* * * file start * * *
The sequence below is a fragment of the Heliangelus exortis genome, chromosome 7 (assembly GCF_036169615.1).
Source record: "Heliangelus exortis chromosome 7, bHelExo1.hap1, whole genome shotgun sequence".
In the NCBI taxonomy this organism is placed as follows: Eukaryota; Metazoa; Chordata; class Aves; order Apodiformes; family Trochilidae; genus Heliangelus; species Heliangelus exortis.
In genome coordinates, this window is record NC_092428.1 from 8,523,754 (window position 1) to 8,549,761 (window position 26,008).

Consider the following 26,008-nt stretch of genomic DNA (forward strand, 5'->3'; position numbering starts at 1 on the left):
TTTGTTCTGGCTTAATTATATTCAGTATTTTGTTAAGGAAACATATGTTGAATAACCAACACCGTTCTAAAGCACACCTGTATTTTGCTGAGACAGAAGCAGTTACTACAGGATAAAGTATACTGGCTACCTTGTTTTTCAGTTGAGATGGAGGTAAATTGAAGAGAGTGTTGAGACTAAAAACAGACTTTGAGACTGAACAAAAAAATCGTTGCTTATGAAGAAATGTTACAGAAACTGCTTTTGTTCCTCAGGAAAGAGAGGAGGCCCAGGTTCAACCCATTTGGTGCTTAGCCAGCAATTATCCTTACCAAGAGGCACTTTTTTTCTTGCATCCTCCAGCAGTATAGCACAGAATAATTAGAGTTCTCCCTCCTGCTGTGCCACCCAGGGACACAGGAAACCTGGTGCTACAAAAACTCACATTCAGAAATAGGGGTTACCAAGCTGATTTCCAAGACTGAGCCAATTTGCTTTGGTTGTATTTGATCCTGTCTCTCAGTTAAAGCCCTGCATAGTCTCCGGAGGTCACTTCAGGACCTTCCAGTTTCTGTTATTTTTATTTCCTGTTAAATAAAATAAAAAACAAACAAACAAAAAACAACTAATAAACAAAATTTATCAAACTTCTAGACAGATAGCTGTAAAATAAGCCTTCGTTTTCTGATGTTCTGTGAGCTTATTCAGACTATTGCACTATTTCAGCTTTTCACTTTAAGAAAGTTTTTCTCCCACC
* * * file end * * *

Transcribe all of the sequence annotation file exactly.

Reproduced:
The sequence below is a fragment of the Heliangelus exortis genome, chromosome 7 (assembly GCF_036169615.1).
Source record: "Heliangelus exortis chromosome 7, bHelExo1.hap1, whole genome shotgun sequence".
In the NCBI taxonomy this organism is placed as follows: Eukaryota; Metazoa; Chordata; class Aves; order Apodiformes; family Trochilidae; genus Heliangelus; species Heliangelus exortis.
In genome coordinates, this window is record NC_092428.1 from 8,523,754 (window position 1) to 8,549,761 (window position 26,008).

Consider the following 26,008-nt stretch of genomic DNA (forward strand, 5'->3'; position numbering starts at 1 on the left):
TTTGTTCTGGCTTAATTATATTCAGTATTTTGTTAAGGAAACATATGTTGAATAACCAACACCGTTCTAAAGCACACCTGTATTTTGCTGAGACAGAAGCAGTTACTACAGGATAAAGTATACTGGCTACCTTGTTTTTCAGTTGAGATGGAGGTAAATTGAAGAGAGTGTTGAGACTAAAAACAGACTTTGAGACTGAACAAAAAAATCGTTGCTTATGAAGAAATGTTACAGAAACTGCTTTTGTTCCTCAGGAAAGAGAGGAGGCCCAGGTTCAACCCATTTGGTGCTTAGCCAGCAATTATCCTTACCAAGAGGCACTTTTTTTCTTGCATCCTCCAGCAGTATAGCACAGAATAATTAGAGTTCTCCCTCCTGCTGTGCCACCCAGGGACACAGGAAACCTGGTGCTACAAAAACTCACATTCAGAAATAGGGGTTACCAAGCTGATTTCCAAGACTGAGCCAATTTGCTTTGGTTGTATTTGATCCTGTCTCTCAGTTAAAGCCCTGCATAGTCTCCGGAGGTCACTTCAGGACCTTCCAGTTTCTGTTATTTTTATTTCCTGTTAAATAAAATAAAAAACAAACAAACAAAAAACAACTAATAAACAAAATTTATCAAACTTCTAGACAGATAGCTGTAAAATAAGCCTTCGTTTTCTGATGTTCTGTGAGCTTATTCAGACTATTGCACTATTTCAGCTTTTCACTTTAAGAAAGTTTTTCTCCCACC